Summer has transitioned to fall. Everyone has noticed that the days don’t seem to be as long as they were a mere month ago. This is all the more reason to get out into nature. Perhaps you have felt that subconscious pull tugging you out the door? The sun is not as insanely hot and the light is intense and clean. There is just the barest yellowing along the margins of the river’s cottonwood leaves. More colors will follow. Right now there is an urgent purposefulness to the world as life prepares to overwinter. The flowering grasses are alive with flying insects gathering pollen and nectar. Spider predators are behind every leaf. After absorbing some of this energy…I headed up to my spot under the willow trees and wondered about making something interesting from my river cache. I was so happy and absorbed to be back at my outdoor studio that for a moment I lost track of the fact that something was now moving on the left side of my peripheral vision. Thinking it might be an animal, I carefully brought my camera up to take some quick pictures and this was what I captured.
In quick succession, I had two images in my camera before I realized what I was photographing! Appearing out of a myth was a member of the Pang tribe! The Pang live in the most remote places in the world’s woods and consider themselves the first people. It’s not advisable to try to find them because they don’t want to be found and it may in fact be dangerous to do so. They only appear when they want to be seen. The land they call home is full of poisonous serpents, insects, and diseases plus the rainy season is relentless. There are no overland roads and very few trails. Getting around means braving an unpredictable river. Oh, and then there is the reputation the Pang have for being headhunters. The little guy in front of me was reminding me of that by showing me the trophy he carries on a belt everywhere he goes. I think my camera’s flash startled him! By holding the captured head aloft, this tribesman was telling me he was experienced in this field! His nose ring meant that he feared no pain.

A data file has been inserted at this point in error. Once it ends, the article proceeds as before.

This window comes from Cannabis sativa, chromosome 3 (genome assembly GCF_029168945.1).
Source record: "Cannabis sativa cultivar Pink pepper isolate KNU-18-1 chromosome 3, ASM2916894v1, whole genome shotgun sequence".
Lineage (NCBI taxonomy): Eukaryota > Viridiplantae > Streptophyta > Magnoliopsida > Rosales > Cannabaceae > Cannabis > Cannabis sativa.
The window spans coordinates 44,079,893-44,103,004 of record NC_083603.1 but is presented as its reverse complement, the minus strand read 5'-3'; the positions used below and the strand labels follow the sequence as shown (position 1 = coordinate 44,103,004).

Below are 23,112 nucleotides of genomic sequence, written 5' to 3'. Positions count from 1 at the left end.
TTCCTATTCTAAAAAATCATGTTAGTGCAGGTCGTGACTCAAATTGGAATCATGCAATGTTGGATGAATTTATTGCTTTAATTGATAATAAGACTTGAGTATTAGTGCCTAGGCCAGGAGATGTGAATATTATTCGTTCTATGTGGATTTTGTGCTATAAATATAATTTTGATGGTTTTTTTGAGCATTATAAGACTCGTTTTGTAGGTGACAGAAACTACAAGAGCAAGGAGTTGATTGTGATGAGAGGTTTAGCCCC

The stainless steel fork he brandishes likely means he has had contact with our culture before. The Pang, otherwise do not work metals. What is known is that they are a hunting and gathering culture and nature supplies everything they need. The posturing and elaborate facial gestures on display before me continued until he seemed satisfied that I was harmless and perhaps even a bit slow on the uptake? The Pang have developed a language where one can gauge how a person feels by looking and reading their facial expressions. Most of the time, an open mouth with prominent tongue exposed is a sign for disgust or disapproval although there are exceptions for most rules. Using the time-honored hand signal for follow me my new friend beckoned and I walked behind him anticipating adventure and mystery.
Along our walk the tribesman would point out where my culture had dumped garbage into the Pang’s territory. From the look on his face, I could again register disapproval. I tried to learn his name and give him mine, but we had trouble communicating by words. Aside from the occasional bit of plastic and paper, the forest walk was also full of beautiful birds and butterflies and late season wildflowers. Eventually, we entered a small clearing and there set up for our relaxation and respite was an intimate canopy tended by another member of the first people.